Forza Italia heavyweights jump ship, join Italy centrists

Forza Italia heavyweights jump ship, join Italy centrists
Forza Italia heavyweights jump ship, join Italy centrists Copyright Thomson Reuters 2022
Copyright Thomson Reuters 2022
By Reuters
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By Crispian Balmer

ROME - Two senior members of Silvio Berlusconi's Forza Italia group said on Friday they were joining the small centrist Azione party ahead of forthcoming elections, saying Italy's conservative bloc had become too extremist.

Maria Stella Gelmini and Mara Carfagna, both ministers in the outgoing government, announced their move at a news conference alongside the leader of Azione, Carlo Calenda, who is looking to drain votes from disaffected Forza Italia supporters.

Forza Italia was one of three parties that withdrew support from Prime Minister Mario Draghi's national unity administration last week, looking to cash in on favourable opinion polls which showed the rightist bloc would win a snap election.

The ballot is set for Sept. 25 and polls show Forza Italia and its allies, the far-right Brothers of Italy and League, are on course to win a clear majority.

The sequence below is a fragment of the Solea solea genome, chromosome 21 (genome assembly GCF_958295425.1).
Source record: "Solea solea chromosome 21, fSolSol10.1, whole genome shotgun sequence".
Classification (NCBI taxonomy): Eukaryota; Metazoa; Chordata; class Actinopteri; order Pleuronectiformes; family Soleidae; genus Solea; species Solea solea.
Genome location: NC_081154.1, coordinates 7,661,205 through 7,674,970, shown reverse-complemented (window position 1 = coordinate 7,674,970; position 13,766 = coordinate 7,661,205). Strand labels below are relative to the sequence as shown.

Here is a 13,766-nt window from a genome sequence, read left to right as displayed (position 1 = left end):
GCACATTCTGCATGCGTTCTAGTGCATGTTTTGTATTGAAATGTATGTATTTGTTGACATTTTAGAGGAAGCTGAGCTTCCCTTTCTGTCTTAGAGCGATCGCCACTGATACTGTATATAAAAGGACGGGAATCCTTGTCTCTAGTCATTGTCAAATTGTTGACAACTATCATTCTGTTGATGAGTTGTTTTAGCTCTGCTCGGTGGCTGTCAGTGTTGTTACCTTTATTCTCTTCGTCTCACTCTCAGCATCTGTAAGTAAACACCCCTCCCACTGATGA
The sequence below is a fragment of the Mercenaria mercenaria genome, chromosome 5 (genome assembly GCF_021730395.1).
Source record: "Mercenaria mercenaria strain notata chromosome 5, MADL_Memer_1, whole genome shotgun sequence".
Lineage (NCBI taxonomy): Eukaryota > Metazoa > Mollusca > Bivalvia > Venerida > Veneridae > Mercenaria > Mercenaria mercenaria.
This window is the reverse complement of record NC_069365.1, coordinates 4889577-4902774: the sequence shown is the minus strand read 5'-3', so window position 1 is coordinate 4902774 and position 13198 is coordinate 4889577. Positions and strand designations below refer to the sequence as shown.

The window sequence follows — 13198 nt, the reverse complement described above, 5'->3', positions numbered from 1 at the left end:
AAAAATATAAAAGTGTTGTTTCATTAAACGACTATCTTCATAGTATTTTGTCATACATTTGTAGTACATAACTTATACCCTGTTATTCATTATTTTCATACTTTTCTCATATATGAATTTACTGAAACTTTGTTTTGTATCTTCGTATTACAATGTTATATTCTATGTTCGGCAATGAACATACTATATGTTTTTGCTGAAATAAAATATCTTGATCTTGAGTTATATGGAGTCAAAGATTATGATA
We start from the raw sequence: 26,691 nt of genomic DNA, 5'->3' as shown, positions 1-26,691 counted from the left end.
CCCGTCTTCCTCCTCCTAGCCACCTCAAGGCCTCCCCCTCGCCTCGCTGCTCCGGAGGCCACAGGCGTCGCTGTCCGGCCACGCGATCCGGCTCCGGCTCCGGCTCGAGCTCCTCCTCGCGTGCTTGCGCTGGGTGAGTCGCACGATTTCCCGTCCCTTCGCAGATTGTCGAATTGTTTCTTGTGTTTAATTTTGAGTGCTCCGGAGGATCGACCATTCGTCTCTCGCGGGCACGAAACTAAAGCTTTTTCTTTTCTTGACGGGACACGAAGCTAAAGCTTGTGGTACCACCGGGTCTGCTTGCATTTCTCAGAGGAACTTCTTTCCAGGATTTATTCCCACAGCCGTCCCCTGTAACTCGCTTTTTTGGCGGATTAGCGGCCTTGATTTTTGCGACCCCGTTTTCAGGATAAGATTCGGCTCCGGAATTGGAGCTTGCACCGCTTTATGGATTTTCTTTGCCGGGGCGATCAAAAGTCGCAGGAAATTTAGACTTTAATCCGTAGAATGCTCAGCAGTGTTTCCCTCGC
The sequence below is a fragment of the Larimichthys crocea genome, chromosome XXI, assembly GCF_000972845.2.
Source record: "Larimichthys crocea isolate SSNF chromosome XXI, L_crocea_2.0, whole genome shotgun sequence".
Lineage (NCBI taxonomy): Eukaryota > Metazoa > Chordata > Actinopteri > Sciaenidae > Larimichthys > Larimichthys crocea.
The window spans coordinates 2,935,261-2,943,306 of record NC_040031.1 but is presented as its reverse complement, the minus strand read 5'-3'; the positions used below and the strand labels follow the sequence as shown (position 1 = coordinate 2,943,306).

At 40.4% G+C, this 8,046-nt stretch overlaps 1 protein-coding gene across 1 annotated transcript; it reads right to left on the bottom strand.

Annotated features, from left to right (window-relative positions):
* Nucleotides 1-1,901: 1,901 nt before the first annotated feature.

However, support for Forza Italia is slipping, with some voters reportedly angry about its role in unseating the respected Draghi, and Calenda, a former businessman, is looking to draw moderates to his side.

"Is the election over? No. This right cannot win," Calenda said, portraying the rightist bloc as extremists under the sway of Russian President Vladimir Putin.


Berlusconi and League leader Matteo Salvini have been very close to Putin in the past and Italian newspapers this week reported that both their parties have had contacts with the Russian embassy in recent weeks despite the war in Ukraine.

Berlusconi has denied talking to the Russian ambassador while the League has denied any wrongdoing.

Carfagna, a model-turned-politician, said she was glad to be joining a moderate political force. "I have the certainty of being in a party where no one will dream of plotting with Russia or with China to the detriment of the current government."

Latest opinion polls suggest Calenda could take 6% of the vote in September, just one percentage point behind Forza Italia.

However, Italy's election law favours parties that form broad alliances, leaving Calenda with a dilemma over whether to forge a pact with the centre-left Democratic Party (PD) -- the second largest party in the country.

Such an alliance would boost the centre-left's chances of preventing a rightist triumph but it could also drive away wavering Forza Italia voters that Calenda wants to attract.

"If Calenda does not enter into a coalition with the PD, the centre-left will certainly be defeated," said Roberto D'Alimonte, a politics professor at Rome's Luiss University.

"His is the only party that can act as a magnet towards centre-right voters," he added.

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